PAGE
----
Last of the Amazons

After writing his best-selling first novel, The Legend of Bagger Vance: Golf and the Game of Life (1995), Steven Pressfield turned his attention to historical conflicts, the battle of Thermopylae in Gates of Fire (1998) and the Peloponnesian War in Tides of War (2000). Last of the Amazons is set much earlier, about 1250 B.C.E., and therefore had to be based almost entirely on myths and legends instead of on recorded history.

The central action of the novel is the war that followed the elopement of Antiope, queen of the Amazons, with Theseus, king of Athens. Most of the story is told much later by an Athenian woman, Bones, as part of an annual observance in which she transmits to her daughters the lore taught her by her Amazonian nurse, Selene. Periodically Selene takes over as narrator; at other times, events are seen through the eyes of the Athenian warrior Damon, who loves Selene.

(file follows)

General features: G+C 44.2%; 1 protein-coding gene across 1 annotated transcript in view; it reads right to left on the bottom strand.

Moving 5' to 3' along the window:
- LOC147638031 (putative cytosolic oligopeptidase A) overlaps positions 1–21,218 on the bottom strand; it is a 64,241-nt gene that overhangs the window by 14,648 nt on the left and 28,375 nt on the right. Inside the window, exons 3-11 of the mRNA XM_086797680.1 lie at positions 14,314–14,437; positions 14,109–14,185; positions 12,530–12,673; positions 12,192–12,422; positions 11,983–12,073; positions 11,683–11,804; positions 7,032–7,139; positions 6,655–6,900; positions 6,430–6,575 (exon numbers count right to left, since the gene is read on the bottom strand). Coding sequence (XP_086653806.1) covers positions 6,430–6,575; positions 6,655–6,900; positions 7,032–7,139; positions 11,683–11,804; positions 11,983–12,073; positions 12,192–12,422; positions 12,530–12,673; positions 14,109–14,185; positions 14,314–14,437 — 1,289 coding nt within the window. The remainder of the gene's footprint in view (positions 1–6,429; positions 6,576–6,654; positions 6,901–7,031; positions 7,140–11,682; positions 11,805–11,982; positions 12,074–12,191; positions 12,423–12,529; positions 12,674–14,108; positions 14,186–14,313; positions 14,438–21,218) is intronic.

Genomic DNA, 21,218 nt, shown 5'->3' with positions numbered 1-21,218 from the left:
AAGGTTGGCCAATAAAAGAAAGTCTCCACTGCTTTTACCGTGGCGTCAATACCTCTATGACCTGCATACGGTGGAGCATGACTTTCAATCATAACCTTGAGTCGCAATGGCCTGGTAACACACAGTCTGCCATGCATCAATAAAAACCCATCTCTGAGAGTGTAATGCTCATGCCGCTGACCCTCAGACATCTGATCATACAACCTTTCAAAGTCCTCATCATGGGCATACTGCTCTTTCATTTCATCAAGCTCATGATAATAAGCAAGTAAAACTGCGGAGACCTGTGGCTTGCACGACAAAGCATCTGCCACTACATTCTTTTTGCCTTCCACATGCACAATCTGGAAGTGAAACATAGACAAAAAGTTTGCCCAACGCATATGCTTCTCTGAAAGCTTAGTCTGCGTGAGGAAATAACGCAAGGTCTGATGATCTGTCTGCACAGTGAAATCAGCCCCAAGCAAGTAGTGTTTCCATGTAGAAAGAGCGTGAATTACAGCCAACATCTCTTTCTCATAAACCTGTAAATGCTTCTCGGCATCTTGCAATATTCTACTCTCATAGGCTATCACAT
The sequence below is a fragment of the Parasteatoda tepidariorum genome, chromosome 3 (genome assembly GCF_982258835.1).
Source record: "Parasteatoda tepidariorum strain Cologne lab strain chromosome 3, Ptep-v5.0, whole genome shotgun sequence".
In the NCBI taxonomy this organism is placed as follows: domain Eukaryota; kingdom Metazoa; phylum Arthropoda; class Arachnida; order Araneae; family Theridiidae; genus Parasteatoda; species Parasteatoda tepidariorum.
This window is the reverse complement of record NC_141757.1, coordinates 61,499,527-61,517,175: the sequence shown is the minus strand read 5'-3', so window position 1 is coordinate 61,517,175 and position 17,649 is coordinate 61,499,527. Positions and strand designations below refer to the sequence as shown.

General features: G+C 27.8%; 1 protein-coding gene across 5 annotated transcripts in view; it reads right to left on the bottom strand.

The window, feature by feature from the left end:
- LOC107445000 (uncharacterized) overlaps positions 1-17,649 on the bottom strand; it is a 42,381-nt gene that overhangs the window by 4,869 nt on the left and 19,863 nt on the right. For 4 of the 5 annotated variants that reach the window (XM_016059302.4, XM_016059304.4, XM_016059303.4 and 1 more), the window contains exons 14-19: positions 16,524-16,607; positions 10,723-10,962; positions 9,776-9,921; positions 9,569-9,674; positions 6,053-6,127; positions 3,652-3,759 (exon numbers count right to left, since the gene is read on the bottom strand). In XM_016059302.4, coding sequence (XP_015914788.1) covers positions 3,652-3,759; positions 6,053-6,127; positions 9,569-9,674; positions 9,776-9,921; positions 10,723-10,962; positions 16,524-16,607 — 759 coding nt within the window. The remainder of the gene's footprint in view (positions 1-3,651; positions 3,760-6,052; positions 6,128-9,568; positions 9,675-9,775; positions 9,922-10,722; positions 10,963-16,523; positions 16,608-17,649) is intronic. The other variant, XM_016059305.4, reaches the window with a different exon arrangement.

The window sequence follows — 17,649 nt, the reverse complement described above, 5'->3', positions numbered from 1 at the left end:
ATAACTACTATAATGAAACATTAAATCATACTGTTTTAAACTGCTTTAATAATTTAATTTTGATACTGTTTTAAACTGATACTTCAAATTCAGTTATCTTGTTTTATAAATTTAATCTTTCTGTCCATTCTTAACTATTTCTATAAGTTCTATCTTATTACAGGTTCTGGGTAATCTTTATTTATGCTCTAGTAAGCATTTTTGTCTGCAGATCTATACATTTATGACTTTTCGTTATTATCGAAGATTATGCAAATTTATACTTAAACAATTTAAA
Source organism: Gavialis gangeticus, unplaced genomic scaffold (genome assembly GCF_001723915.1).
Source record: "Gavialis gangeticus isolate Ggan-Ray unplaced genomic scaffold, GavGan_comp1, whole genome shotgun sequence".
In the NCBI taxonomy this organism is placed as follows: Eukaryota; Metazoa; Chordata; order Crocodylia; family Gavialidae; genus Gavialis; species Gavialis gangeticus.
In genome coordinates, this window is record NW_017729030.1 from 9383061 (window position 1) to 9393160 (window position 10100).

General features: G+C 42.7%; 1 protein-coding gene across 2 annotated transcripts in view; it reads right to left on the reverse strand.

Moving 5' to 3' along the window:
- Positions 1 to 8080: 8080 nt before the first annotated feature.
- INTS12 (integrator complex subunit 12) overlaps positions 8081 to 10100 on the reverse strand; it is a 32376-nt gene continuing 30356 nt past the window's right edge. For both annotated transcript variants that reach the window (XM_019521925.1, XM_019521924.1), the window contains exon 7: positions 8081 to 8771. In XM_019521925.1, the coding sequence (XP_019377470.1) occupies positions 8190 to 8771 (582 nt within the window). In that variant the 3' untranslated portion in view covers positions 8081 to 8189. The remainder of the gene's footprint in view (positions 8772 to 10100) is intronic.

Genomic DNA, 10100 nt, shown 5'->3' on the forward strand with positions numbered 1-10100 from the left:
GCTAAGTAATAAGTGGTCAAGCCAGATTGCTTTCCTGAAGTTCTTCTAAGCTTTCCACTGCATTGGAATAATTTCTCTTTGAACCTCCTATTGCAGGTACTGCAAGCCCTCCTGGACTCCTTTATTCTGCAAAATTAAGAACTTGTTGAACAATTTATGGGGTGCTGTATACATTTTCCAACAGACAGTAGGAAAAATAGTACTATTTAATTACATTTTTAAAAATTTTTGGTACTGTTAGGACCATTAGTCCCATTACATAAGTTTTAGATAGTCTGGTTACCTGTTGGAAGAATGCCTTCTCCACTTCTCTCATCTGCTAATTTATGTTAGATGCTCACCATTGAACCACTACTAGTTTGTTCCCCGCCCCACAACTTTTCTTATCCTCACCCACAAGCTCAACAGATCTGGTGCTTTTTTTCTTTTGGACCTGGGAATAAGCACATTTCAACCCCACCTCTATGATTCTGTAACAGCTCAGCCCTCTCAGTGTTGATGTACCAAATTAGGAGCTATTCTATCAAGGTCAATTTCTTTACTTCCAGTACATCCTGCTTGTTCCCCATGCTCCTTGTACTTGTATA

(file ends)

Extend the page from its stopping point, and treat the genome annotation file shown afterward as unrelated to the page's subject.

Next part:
Although initially the Amazonians mean merely to rescue Antiope from the man they consider her abductor, their venture escalates into a struggle between two diametrically opposed ways of life. Characters find themselves choosing between old ways and new, loyalty and love, even life and death. Thus Bones’s sister Europa leaves her family to follow Selene, while Bones chooses to remain at home. Antiope eventually leaves Theseus and her infant son to return to her people and the death she knows awaits her.

Pressman is as effective in tracing such internal conflicts as he is in detailing geography and describing battles. Last of the Amazons has much in it to interest readers, not least of all its implications for gender issues in contemporary society.